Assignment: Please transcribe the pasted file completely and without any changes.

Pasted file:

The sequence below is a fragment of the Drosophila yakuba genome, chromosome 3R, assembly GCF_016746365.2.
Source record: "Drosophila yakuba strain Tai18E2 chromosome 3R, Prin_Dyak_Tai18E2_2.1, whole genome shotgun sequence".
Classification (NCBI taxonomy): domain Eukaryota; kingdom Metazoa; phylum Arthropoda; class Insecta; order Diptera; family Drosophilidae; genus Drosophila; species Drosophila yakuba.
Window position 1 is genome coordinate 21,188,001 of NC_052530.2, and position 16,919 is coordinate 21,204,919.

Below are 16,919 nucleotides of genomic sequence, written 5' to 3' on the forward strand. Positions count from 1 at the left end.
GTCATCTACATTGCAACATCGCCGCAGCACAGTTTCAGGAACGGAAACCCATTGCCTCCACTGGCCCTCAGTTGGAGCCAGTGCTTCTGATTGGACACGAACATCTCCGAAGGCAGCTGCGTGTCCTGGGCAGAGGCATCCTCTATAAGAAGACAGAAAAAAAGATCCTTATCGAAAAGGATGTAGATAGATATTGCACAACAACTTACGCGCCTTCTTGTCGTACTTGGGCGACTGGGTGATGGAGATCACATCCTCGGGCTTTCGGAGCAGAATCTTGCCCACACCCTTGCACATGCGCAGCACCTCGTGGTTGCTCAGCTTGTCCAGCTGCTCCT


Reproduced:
The sequence below is a fragment of the Drosophila yakuba genome, chromosome 3R, assembly GCF_016746365.2.
Source record: "Drosophila yakuba strain Tai18E2 chromosome 3R, Prin_Dyak_Tai18E2_2.1, whole genome shotgun sequence".
Classification (NCBI taxonomy): domain Eukaryota; kingdom Metazoa; phylum Arthropoda; class Insecta; order Diptera; family Drosophilidae; genus Drosophila; species Drosophila yakuba.
Window position 1 is genome coordinate 21,188,001 of NC_052530.2, and position 16,919 is coordinate 21,204,919.

Below are 16,919 nucleotides of genomic sequence, written 5' to 3' on the forward strand. Positions count from 1 at the left end.
GTCATCTACATTGCAACATCGCCGCAGCACAGTTTCAGGAACGGAAACCCATTGCCTCCACTGGCCCTCAGTTGGAGCCAGTGCTTCTGATTGGACACGAACATCTCCGAAGGCAGCTGCGTGTCCTGGGCAGAGGCATCCTCTATAAGAAGACAGAAAAAAAGATCCTTATCGAAAAGGATGTAGATAGATATTGCACAACAACTTACGCGCCTTCTTGTCGTACTTGGGCGACTGGGTGATGGAGATCACATCCTCGGGCTTTCGGAGCAGAATCTTGCCCACACCCTTGCACATGCGCAGCACCTCGTGGTTGCTCAGCTTGTCCAGCTGCTCCT